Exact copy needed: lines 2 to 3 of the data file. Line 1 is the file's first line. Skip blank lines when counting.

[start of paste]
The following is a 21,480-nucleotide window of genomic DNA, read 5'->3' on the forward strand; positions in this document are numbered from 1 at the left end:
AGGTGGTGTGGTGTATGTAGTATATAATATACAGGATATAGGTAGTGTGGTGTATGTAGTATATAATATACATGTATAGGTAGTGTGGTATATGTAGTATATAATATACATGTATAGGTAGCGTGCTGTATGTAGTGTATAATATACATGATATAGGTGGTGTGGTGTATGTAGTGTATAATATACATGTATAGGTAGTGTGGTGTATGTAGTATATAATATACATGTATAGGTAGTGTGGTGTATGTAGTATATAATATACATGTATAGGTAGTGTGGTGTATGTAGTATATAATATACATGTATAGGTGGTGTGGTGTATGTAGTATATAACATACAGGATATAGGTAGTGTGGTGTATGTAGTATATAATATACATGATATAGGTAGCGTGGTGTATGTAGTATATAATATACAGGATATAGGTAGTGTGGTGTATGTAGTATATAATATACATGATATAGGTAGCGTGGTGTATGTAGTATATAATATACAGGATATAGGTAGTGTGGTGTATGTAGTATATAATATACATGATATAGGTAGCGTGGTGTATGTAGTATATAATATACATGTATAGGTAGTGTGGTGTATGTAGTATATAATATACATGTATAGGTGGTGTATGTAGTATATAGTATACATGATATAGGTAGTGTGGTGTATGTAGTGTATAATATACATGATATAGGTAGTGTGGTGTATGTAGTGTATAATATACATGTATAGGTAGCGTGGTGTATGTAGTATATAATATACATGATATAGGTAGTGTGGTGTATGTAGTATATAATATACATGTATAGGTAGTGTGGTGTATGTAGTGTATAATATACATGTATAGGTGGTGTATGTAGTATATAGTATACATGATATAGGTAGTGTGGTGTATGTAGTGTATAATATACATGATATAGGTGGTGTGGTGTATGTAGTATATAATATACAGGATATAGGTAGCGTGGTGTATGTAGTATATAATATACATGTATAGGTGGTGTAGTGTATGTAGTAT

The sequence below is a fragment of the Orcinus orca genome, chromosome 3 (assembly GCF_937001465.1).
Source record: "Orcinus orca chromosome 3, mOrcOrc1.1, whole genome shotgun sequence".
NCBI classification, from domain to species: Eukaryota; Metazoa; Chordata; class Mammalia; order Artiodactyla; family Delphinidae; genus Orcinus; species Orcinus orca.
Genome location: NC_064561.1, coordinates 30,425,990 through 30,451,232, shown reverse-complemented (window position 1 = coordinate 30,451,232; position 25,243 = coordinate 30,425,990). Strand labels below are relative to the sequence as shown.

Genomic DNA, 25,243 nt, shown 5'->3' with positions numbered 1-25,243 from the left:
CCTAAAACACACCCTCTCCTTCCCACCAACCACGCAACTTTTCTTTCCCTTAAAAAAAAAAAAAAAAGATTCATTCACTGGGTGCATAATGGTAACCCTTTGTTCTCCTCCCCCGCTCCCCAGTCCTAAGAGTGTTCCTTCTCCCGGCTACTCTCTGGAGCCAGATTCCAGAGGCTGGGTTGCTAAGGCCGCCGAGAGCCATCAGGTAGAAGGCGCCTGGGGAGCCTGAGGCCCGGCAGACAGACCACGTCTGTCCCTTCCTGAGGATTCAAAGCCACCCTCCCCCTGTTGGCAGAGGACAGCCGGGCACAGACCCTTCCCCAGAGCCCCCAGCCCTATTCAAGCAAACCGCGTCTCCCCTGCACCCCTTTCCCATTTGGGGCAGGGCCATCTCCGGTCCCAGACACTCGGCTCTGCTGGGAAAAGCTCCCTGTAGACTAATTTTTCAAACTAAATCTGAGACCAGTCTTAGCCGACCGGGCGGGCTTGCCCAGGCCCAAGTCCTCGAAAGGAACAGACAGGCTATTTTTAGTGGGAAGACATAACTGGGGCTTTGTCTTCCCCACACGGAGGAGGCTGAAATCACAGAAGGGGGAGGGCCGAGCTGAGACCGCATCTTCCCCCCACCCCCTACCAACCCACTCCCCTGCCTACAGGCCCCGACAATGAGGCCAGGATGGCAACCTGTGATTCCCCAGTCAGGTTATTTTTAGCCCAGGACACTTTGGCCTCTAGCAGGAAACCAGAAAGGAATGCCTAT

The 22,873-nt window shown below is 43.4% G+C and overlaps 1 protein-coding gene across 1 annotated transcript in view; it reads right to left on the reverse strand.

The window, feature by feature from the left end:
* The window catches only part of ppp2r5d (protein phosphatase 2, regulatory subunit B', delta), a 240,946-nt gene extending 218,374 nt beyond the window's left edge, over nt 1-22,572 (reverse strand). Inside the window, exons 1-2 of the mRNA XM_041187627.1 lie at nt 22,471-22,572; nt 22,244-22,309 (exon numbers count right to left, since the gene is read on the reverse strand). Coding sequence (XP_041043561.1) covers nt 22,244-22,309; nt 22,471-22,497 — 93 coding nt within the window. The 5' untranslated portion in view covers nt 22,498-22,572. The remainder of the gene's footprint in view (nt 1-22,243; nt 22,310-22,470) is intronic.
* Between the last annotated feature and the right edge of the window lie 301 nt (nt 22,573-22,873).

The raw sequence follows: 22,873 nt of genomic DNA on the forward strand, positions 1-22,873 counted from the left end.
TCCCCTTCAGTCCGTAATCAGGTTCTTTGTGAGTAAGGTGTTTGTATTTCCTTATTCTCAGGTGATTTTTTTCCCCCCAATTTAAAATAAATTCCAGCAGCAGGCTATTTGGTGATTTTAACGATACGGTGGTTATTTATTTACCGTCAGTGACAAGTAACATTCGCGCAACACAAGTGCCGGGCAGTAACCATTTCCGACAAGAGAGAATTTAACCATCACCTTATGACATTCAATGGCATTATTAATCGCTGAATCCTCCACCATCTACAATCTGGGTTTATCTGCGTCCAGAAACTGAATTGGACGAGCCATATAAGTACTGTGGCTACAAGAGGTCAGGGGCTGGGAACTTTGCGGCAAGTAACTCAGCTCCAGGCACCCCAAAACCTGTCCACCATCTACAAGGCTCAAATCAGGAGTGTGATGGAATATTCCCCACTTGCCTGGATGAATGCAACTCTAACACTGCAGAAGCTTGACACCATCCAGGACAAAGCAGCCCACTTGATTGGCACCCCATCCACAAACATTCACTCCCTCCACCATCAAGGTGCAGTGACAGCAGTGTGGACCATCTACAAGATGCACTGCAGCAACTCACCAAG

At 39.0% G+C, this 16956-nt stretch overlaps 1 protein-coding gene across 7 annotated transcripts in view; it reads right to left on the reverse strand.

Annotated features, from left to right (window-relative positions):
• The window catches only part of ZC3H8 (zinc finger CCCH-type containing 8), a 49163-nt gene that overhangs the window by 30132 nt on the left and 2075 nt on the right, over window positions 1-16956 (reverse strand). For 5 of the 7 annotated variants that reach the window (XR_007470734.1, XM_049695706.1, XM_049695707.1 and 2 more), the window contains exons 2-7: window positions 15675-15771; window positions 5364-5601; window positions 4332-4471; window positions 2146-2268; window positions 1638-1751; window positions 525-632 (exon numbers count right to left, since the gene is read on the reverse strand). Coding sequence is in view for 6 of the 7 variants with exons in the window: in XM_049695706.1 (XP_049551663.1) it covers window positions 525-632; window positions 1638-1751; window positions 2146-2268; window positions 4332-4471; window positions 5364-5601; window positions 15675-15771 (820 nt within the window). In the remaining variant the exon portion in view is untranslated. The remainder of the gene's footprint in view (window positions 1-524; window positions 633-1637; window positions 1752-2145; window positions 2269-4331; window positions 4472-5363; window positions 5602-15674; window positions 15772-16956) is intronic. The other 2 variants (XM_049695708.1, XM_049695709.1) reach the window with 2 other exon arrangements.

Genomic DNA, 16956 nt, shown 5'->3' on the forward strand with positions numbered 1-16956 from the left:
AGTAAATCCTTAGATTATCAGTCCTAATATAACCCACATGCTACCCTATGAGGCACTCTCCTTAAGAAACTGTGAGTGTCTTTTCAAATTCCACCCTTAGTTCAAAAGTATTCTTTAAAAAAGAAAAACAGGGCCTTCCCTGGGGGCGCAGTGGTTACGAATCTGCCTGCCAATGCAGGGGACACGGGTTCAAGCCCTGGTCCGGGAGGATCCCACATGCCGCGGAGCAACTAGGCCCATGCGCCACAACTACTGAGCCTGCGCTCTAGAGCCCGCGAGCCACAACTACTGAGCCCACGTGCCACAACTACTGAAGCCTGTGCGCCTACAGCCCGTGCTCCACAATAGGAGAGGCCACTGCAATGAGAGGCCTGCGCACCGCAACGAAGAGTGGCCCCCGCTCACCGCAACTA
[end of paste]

AGGTGGTGTGGTGTATGTAGTATATAATATACAGGATATAGGTAGTGTGGTGTATGTAGTATATAATATACATGTATAGGTAGTGTGGTATATGTAGTATATAATATACATGTATAGGTAGCGTGCTGTATGTAGTGTATAATATACATGATATAGGTGGTGTGGTGTATGTAGTGTATAATATACATGTATAGGTAGTGTGGTGTATGTAGTATATAATATACATGTATAGGTAGTGTGGTGTATGTAGTATATAATATACATGTATAGGTAGTGTGGTGTATGTAGTATATAATATACATGTATAGGTGGTGTGGTGTATGTAGTATATAACATACAGGATATAGGTAGTGTGGTGTATGTAGTATATAATATACATGATATAGGTAGCGTGGTGTATGTAGTATATAATATACAGGATATAGGTAGTGTGGTGTATGTAGTATATAATATACATGATATAGGTAGCGTGGTGTATGTAGTATATAATATACAGGATATAGGTAGTGTGGTGTATGTAGTATATAATATACATGATATAGGTAGCGTGGTGTATGTAGTATATAATATACATGTATAGGTAGTGTGGTGTATGTAGTATATAATATACATGTATAGGTGGTGTATGTAGTATATAGTATACATGATATAGGTAGTGTGGTGTATGTAGTGTATAATATACATGATATAGGTAGTGTGGTGTATGTAGTGTATAATATACATGTATAGGTAGCGTGGTGTATGTAGTATATAATATACATGATATAGGTAGTGTGGTGTATGTAGTATATAATATACATGTATAGGTAGTGTGGTGTATGTAGTGTATAATATACATGTATAGGTGGTGTATGTAGTATATAGTATACATGATATAGGTAGTGTGGTGTATGTAGTGTATAATATACATGATATAGGTGGTGTGGTGTATGTAGTATATAATATACAGGATATAGGTAGCGTGGTGTATGTAGTATATAATATACATGTATAGGTGGTGTAGTGTATGTAGTAT

The sequence below is a fragment of the Orcinus orca genome, chromosome 3 (assembly GCF_937001465.1).